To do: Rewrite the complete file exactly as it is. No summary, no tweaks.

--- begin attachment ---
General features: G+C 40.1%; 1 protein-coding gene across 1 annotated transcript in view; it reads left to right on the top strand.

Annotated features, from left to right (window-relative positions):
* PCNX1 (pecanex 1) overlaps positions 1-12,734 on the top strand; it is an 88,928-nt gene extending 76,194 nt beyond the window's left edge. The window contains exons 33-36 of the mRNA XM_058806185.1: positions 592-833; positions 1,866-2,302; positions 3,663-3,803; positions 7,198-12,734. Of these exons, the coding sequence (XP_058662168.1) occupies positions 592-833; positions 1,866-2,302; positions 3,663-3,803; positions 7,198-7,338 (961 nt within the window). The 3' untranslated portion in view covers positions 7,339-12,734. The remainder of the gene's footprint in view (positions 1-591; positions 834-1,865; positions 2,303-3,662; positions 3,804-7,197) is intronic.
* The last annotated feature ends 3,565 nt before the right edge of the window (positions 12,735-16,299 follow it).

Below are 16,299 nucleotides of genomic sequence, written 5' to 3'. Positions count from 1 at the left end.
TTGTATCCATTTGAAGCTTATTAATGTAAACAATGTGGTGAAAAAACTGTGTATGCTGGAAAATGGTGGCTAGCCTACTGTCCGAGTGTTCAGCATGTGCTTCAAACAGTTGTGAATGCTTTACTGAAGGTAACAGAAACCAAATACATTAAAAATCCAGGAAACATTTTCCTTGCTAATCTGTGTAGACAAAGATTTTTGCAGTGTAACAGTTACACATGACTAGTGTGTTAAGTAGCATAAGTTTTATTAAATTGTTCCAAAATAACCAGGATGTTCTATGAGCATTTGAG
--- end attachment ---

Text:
General features: G+C 40.1%; 1 protein-coding gene across 1 annotated transcript in view; it reads left to right on the top strand.

Annotated features, from left to right (window-relative positions):
* PCNX1 (pecanex 1) overlaps positions 1-12,734 on the top strand; it is an 88,928-nt gene extending 76,194 nt beyond the window's left edge. The window contains exons 33-36 of the mRNA XM_058806185.1: positions 592-833; positions 1,866-2,302; positions 3,663-3,803; positions 7,198-12,734. Of these exons, the coding sequence (XP_058662168.1) occupies positions 592-833; positions 1,866-2,302; positions 3,663-3,803; positions 7,198-7,338 (961 nt within the window). The 3' untranslated portion in view covers positions 7,339-12,734. The remainder of the gene's footprint in view (positions 1-591; positions 834-1,865; positions 2,303-3,662; positions 3,804-7,197) is intronic.
* The last annotated feature ends 3,565 nt before the right edge of the window (positions 12,735-16,299 follow it).

Below are 16,299 nucleotides of genomic sequence, written 5' to 3'. Positions count from 1 at the left end.
TTGTATCCATTTGAAGCTTATTAATGTAAACAATGTGGTGAAAAAACTGTGTATGCTGGAAAATGGTGGCTAGCCTACTGTCCGAGTGTTCAGCATGTGCTTCAAACAGTTGTGAATGCTTTACTGAAGGTAACAGAAACCAAATACATTAAAAATCCAGGAAACATTTTCCTTGCTAATCTGTGTAGACAAAGATTTTTGCAGTGTAACAGTTACACATGACTAGTGTGTTAAGTAGCATAAGTTTTATTAAATTGTTCCAAAATAACCAGGATGTTCTATGAGCATTTGAG